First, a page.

The context today is different. The last several decades have seen a shackling of labor unions to prevent disruption on that scale. On rare occasions, union workers have defied those constraints—Stan Weir’s wonderful “A New Era of Worker Revolt” documented wildcat strikes and radical turns among autoworkers, longshoremen, miners, painters, and airline mechanics in the 1960s. Those members often found themselves at odds with their own union leadership; the unions that dared to be more rowdy were raided, merged, or put into receivership. The system is built to find “reasonable” negotiating partners. A tiny increased frequency in strikes today is not the unshackling we might initially take it to be. To accomplish that requires putting into question some of the cornerstones of organized labor as we know it, including the centrality of contracts.

The current barriers to the spread of strikes are no reason for defeatism but they are reason to radically rethink existing practice. Some have pointed out the institutional memory of striking that gets lost when strikes become as infrequent as they have. Before that, there was an earlier loss, of a different institutional memory—actually a day-to-day practice—of workers collectively defying management and insisting on control of work. An unruly workforce settling grievances and “whistle bargaining” on the spot. This can be revived through worker education and practice to become habit again. That may seem difficult to imagine, but consider the strike: Every strike is an act of pure bravery. Every time a worker trades their wages for paltry strike pay and long days on a picket line, taking on the risk even of being permanently replaced, they show what the working class is capable of.

  1. “Number of striking workers surged in 2018 and 2019,” Economic Policy Institute,
  2. Andrew Van Dam, “Teacher strikes made 2018 the biggest year for worker protest in a generation,” Washington Post, February 14, 2019,
  3. Robert Reich, “Is America experiencing an unofficial general strike?” The Guardian, October 13, 2021,
  4. Alisa Chang, Alejandra Marquez Janse, Courtney Doring, “’Striketober’ could have lasting impact,” NPR, October 28, 2021,
  5. Edward M. Smith, “’Striketober’ has been a long time coming and is only the beginning,” The Hill, October 27, 2021,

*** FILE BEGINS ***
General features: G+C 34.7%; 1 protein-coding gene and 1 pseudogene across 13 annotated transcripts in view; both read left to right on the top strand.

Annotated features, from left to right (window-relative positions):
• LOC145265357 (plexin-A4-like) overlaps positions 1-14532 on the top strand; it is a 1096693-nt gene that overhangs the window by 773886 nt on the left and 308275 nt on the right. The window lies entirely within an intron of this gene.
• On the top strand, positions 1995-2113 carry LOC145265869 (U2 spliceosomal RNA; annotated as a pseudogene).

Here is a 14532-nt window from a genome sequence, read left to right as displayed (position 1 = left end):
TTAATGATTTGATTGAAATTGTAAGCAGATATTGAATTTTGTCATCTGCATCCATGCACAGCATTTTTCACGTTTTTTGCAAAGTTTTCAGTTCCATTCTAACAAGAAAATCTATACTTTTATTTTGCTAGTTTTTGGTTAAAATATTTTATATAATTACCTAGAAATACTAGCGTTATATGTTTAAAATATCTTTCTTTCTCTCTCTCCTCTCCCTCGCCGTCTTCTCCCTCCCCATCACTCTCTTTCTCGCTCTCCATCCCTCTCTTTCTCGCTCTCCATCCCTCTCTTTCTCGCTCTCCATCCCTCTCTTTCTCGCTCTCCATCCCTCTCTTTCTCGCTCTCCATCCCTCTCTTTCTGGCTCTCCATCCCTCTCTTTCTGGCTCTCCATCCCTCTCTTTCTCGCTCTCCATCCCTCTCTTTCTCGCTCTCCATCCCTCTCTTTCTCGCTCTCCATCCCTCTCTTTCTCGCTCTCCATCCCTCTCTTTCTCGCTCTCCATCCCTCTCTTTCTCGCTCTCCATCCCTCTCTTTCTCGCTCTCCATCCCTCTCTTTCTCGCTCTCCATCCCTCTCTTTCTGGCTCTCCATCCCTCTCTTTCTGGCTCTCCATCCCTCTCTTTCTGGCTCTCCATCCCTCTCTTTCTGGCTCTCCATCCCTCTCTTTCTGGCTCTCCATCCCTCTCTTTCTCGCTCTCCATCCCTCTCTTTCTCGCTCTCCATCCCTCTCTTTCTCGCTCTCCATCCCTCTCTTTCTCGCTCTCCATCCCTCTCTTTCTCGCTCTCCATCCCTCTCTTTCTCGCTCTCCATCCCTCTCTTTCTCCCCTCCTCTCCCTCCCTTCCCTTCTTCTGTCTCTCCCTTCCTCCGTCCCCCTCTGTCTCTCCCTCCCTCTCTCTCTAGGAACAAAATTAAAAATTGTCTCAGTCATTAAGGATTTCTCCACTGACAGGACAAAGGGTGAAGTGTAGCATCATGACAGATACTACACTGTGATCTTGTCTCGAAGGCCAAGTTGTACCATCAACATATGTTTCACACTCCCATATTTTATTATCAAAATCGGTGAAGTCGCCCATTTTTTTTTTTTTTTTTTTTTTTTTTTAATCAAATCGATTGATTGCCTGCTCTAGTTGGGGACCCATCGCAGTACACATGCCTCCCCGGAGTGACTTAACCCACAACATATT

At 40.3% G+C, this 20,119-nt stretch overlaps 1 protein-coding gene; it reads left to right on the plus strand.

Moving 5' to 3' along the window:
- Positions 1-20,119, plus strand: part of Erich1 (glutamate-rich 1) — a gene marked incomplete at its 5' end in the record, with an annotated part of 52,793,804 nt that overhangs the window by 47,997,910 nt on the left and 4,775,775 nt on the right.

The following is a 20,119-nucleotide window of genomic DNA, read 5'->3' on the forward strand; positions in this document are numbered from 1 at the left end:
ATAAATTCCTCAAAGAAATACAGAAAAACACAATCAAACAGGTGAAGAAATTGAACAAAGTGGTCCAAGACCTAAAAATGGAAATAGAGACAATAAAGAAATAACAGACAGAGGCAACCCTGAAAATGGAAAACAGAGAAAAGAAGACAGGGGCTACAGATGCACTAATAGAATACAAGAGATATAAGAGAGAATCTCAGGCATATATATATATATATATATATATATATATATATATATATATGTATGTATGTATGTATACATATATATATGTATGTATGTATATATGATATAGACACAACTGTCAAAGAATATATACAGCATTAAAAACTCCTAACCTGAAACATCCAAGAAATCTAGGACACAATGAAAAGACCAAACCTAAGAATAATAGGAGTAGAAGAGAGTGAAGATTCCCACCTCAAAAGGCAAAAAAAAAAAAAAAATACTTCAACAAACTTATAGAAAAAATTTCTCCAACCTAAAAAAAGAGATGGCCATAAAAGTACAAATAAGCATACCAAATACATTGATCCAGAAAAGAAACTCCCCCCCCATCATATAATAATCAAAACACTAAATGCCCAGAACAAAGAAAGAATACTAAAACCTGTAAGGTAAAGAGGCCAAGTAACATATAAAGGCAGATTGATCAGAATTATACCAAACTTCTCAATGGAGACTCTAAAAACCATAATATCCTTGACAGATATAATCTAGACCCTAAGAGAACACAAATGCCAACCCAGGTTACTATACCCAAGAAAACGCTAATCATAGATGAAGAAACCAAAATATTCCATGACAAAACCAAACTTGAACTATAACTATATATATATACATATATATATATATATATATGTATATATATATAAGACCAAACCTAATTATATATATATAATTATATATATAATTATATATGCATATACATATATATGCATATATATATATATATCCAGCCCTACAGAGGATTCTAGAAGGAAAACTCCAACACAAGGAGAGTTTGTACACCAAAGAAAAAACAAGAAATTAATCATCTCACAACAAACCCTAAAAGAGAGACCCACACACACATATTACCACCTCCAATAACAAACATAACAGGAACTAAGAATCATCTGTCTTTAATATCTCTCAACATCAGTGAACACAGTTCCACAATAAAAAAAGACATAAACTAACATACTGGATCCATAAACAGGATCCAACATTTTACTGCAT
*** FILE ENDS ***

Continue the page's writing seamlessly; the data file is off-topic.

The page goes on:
6. Kim Moody, “Upticks, Waves, and Social Upsurge,” Spectre, November 15, 2021,
  7. “Work Stoppages Summary,” Bureau of Labor Statistics, February 19, 2021,
  8. Sarah Hughes, “Interview: Why I’m Voting No on the IATSE Hollywood Basic Tentative Agreement,” Labor Notes, November 9, 2021,
  9. William Haywood, “The General Strike,” in Rebel Voices: An IWW Anthology, edited by Joyce Kornbluh, (Ann Arbor: University of Michigan Press, 1965), 49.
  10. William Trautmann, “Why Strikes Are Lost,” in Rebel Voices: An IWW Anthology, edited by Joyce Kornbluh, (Ann Arbor: University of Michigan Press, 1965), 19.
  11. Nate Holdren, “’Union’ is a verb,” Organizing Work, March 31, 2021,
  12. Martin Glaberman, Punching Out and Other Writings, edited by Staughton Lynd (Chicago: Charles H. Kerr, 2002), 8.
  13. Nelson Lichtenstein, State of the Union: A Century of American Labor (Princeton University Press, 2002),60-61.
  14. Marianne Garneau, “Big Strikes and the Sabotage of the Labor Movement,” Organizing Work, November 12, 2020,
  15. An act to diminish the causes of labor disputes burdening or obstructing interstate and foreign commerce, to create a National Labor Relations Board, and for other purposes, July 5, 1935; General Records of the United States Government; Record Group 11; National Archives.
  16. “Treaty of Detroit and Postwar Labor Accord,” The Oxford Encyclopedia of American Business, Labor, and Economic History, edited by Melvyn Dubovsky (Oxford University Press, 2013).
  17. Glaberman, op cit, 14-15.
  18. Robert Combs, “Analysis: Covid-19 Has Workers Striking. Where Are the Unions?” Bloomberg Law, April 14, 2020,
  19. Harold Myerson, “In Hollywood and America, the Strike Is Back,” American Prospect, October 7, 2021,
  20. Jonah Furman and Gabriel Winant, “John Deere Strike Shows the Tight Labor Market is Ready to Pop,” The Intercept, October 17, 2021,
  21. Rich Yeselson, “Fortress Unionism,” Democracy: A Journal of Ideas, No. 29, Summer 2013,
  22. Michael Goldfield and Cody R Melcher, “Moments of Ruptire: The 1930s and the Great Depression,” Organizing Upgrade, November 9, 2021,
  23. Op cit.
  24. G. De Junz, “The Intensive Organizing Behind One of History’s Most Famous ‘Spontaneous’ Strikes,” Organizing Work, April 14, 2020,


Marianne Garneau

Marianne Garneau is a labor educator and organizer in New York. She runs the website Organizing Work.


The Brooklyn Rail

DEC 21-JAN 22

All Issues